The powers of ACER and ESMA – Predictable or like flipping a coin?

By Aleksandar, Juuso & Oli

If there is one thing that scholars love, it is the accurate regulation of an issue, maximizing the predictability of future happenings. The alpha and omega in achieving this is an objective framework which allows for clear rules. Exactly this is what seems to bother scholars in regard to EU agencies; there are no clear and objective criteria for delegating powers to it, giving rise to issues concerning transparency and legitimacy. And yet, EU agencies are springing up like mushrooms after the rain. Some have strong enforcement powers, such as sanctioning powers directed at NCAs or private actors, while other do not. It begs the question, when it comes to delegation, is there any way to predict the outcome, or is it more like flipping a coin? As we will see by comparing two EU agencies established in the same year that have different levels of enforcement powers, ACER and ESMA, the answer lies somewhere in between.

The Meroni doctrine

The conditions provided by the Meroni doctrine, which prohibited the delegation of hard, discretionary powers to bodies not established by the EU Treaties was declared as not applicable to EU agencies in the judgment of the ESMA short-selling case in 2014, as they are established and foreseen by the Treaties. However, when comparing ACER and ESMA, the former one did not receive full enforcement powers, because of the Meroni doctrine, while the latter one did receive them, despite the Meroni doctrine. Given the same year of establishment, it seems that the Commission changed its opinion quite fast. Thus, we can conclude that even before 2014, the guidance provided by the Meroni doctrine was not the only decisive factor.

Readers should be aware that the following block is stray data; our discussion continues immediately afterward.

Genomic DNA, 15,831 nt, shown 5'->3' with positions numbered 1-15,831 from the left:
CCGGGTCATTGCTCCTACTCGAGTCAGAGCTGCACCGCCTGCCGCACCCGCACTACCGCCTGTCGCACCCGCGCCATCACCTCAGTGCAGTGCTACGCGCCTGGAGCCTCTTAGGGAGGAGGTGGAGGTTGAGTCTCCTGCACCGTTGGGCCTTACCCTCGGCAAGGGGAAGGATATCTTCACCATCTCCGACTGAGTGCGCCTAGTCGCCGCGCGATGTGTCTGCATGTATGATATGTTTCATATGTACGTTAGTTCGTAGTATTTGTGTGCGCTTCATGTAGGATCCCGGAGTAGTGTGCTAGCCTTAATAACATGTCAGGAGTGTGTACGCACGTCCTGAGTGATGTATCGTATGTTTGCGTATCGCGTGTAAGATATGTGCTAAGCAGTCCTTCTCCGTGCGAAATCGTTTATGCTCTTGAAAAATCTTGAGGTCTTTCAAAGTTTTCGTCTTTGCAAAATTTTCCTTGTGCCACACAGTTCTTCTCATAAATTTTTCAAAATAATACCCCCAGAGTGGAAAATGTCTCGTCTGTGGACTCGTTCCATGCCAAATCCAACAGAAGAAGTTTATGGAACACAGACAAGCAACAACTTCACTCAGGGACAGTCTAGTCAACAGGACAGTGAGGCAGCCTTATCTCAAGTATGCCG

If we further compare ACER and ESMA in the light of their overall aims, the main difference turns out to be the interest of private parties. While ACER is acting more towards controlling the stakeholders and preventing them from negatively impacting consumer welfare, e.g. through market manipulation, ESMA aims at enhancing investor protection. Could that indicate that lobbying is one of the influencing factors?

Which other factors influence the choice?

There are three different enforcement regimes which the EU legislature can decide to delegate enforcement tasks to, i.e. the Member States, EU networks and EU agencies. The EU legislator’s choice for one or more of these three regimes for enforcement is of relevance as it might help to understand which factors influence the choice for delegation of enforcement powers. This will be done by going through different rationales and reflecting on how ACER and ESMA fit into them.

First, there are certain institutional and policy rationales. They envisage that enforcement powers can only be delegated to an EU network or an EU agency if there is competence to do so under the TEU or TFEU, and if a harmonised body of substantive EU law allows for it. As both criteria are fulfilled regarding ACER and ESMA, these rationales are of little assistance in explaining the difference.